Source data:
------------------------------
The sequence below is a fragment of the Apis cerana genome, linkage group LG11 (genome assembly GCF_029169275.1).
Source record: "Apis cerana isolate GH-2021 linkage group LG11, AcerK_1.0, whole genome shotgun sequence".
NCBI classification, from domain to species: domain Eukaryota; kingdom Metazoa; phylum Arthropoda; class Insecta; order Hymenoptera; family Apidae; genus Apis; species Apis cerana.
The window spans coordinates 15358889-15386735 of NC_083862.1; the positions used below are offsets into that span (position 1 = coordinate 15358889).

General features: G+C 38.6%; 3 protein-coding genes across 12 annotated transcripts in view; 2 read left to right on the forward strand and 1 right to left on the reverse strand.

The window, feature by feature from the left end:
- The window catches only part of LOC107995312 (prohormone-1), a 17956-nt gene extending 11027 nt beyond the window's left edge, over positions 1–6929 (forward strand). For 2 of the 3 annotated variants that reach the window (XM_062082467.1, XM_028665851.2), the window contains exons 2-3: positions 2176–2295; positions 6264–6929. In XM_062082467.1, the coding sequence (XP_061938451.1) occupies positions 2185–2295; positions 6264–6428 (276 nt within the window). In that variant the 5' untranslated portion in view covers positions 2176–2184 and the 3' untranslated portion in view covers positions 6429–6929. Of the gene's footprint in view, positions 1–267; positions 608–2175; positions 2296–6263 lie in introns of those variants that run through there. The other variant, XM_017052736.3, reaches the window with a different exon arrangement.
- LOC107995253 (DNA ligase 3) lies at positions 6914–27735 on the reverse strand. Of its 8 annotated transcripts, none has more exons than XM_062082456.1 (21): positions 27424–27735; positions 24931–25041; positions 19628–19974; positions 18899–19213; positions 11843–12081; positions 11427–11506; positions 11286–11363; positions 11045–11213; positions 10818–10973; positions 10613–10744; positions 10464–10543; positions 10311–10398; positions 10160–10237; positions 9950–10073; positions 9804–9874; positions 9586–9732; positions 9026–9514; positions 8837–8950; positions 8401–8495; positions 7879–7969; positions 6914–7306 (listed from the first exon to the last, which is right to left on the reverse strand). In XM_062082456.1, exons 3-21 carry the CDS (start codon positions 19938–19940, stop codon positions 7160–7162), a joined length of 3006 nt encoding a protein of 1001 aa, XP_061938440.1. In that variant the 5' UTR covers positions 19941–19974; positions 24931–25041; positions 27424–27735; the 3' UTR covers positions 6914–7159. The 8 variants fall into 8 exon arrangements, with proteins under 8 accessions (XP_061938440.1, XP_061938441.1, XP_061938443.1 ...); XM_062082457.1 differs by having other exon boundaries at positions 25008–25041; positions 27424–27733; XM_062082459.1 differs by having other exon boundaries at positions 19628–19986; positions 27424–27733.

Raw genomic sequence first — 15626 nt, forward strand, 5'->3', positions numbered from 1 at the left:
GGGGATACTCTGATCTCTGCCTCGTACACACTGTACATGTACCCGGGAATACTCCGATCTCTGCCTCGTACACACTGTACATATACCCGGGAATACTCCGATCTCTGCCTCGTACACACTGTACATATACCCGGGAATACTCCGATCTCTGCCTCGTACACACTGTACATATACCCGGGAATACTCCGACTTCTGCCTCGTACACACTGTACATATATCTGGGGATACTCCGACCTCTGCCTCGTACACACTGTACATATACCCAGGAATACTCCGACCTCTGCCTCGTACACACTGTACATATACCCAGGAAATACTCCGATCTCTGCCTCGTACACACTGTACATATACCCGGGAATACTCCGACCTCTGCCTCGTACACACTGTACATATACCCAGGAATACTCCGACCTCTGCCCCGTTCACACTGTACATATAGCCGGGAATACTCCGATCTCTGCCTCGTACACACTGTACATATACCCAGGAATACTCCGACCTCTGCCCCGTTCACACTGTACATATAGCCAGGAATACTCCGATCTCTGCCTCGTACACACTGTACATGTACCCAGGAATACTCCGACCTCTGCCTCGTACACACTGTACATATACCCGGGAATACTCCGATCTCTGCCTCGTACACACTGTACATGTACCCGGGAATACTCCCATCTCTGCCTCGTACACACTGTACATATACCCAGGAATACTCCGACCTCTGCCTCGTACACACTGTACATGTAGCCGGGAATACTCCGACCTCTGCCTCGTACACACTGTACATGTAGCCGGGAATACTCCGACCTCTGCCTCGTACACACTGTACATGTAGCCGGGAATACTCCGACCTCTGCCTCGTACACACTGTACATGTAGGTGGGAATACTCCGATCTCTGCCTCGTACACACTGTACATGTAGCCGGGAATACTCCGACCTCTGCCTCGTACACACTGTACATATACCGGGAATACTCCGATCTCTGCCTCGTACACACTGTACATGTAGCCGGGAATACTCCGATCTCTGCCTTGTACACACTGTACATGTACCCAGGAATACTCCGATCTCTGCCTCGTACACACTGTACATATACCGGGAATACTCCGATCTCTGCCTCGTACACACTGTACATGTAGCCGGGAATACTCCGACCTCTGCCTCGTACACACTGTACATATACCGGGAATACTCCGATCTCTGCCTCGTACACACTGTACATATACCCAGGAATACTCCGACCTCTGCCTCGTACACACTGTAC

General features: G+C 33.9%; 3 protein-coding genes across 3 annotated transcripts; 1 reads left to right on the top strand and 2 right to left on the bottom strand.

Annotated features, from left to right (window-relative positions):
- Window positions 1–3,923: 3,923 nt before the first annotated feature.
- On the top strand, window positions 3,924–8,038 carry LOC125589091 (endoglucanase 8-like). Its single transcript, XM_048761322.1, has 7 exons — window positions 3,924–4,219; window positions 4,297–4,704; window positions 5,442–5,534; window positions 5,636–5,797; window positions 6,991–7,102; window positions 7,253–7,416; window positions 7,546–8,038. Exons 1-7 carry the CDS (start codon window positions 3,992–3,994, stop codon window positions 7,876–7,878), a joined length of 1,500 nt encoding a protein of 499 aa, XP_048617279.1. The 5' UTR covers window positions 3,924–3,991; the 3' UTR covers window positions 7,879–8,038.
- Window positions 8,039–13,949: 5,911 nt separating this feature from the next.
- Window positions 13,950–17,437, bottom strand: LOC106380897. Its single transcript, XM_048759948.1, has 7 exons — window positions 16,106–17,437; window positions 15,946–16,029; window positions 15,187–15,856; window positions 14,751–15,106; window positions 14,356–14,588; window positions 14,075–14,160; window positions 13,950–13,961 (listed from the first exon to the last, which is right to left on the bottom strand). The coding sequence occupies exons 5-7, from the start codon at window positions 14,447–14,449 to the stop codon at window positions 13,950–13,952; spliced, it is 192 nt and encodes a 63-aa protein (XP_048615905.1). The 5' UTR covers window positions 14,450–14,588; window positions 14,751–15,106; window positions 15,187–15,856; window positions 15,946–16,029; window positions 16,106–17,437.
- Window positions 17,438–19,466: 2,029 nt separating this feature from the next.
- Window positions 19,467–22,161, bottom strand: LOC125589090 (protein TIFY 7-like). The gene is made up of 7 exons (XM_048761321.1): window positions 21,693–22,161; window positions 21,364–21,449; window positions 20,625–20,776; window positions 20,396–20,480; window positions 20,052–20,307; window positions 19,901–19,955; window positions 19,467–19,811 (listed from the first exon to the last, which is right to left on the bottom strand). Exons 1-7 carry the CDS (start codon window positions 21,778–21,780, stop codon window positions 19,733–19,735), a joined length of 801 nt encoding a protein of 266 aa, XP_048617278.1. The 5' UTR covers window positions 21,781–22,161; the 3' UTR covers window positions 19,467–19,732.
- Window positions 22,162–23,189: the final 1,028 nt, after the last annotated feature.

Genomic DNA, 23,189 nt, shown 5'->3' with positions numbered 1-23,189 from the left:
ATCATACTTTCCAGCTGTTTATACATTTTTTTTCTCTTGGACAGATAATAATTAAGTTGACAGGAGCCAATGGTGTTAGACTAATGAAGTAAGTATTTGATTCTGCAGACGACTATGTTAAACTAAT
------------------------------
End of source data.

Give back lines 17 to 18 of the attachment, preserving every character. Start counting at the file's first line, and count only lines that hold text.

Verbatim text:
- Window positions 17,438–19,466: 2,029 nt separating this feature from the next.
- Window positions 19,467–22,161, bottom strand: LOC125589090 (protein TIFY 7-like). The gene is made up of 7 exons (XM_048761321.1): window positions 21,693–22,161; window positions 21,364–21,449; window positions 20,625–20,776; window positions 20,396–20,480; window positions 20,052–20,307; window positions 19,901–19,955; window positions 19,467–19,811 (listed from the first exon to the last, which is right to left on the bottom strand). Exons 1-7 carry the CDS (start codon window positions 21,778–21,780, stop codon window positions 19,733–19,735), a joined length of 801 nt encoding a protein of 266 aa, XP_048617278.1. The 5' UTR covers window positions 21,781–22,161; the 3' UTR covers window positions 19,467–19,732.